hold Ctrl or Cmd. When you see this white arrow, drag it to
the right horizontally approximately this much. If you don’t have enough room on your canvas,
press Ctrl or Cmd and the minus key on your keyboard and click on your document to zoom out. After you drag the lower, right corner out, Drag the shadow up to a point where it looks good to you. Then, press Enter or Return. We’ll convert the shadow into a Smart object,
so we can modify it non-destructively. To do this, click the icon at the upper right
of the Layers panel and click “Convert to Smart Object”. Go to Filter, Blur and Gaussian Blur. Blur it 6 pixels. Drag a copy of the layer mask next to the
shadow. Make the Layer Mask active and brush over
the shadow to reveal it, however, make sure you don’t reveal the part of the shadow that
extends beyond the left side of the window. Reduce its opacity to 35% and convert it into
a Smart Object, so we can modify it non-destructively. Next, we’ll fade down the shadow the further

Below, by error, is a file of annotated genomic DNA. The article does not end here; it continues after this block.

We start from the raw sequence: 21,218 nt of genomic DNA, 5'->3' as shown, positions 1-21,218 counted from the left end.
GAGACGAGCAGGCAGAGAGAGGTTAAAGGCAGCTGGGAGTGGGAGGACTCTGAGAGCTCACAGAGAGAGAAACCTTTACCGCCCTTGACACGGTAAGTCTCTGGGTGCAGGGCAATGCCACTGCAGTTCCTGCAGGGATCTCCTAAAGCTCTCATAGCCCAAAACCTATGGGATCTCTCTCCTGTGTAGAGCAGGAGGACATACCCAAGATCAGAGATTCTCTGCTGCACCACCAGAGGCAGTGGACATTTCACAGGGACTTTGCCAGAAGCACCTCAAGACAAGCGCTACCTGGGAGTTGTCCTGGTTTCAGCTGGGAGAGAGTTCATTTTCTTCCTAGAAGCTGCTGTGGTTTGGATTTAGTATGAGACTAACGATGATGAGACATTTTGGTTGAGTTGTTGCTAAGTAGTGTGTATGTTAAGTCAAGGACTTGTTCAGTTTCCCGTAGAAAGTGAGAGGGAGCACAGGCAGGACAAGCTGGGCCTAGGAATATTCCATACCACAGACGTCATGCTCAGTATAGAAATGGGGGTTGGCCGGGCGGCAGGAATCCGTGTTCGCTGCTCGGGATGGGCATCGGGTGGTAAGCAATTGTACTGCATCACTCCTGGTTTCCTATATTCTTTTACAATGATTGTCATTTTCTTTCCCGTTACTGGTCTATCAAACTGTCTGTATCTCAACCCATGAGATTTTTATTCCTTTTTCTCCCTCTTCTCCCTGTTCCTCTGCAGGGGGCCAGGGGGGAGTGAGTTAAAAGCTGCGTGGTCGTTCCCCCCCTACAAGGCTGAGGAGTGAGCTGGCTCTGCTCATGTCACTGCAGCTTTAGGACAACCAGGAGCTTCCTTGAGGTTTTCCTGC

it is from the window. To do this, click the Layer Mask icon to make
a layer mask next to our shadow. Open your Gradient Tool and Gradient Picker. Click the White to transparent thumbnail. Make sure your Linear gradient icon is active
and click the gradient bar to open the Gradient Editor. Click the lower, left Stop and the white box. In the Brightness field, type in 20. Then, click OK on both windows or press Enter
or Return twice. Go just outside your shadow and press and
hold Shift as you drag the tool to the left to approximately here. Holding Shift kept the cursor horizontal. This is Marty from Blue Lightning TV. Thanks for watching!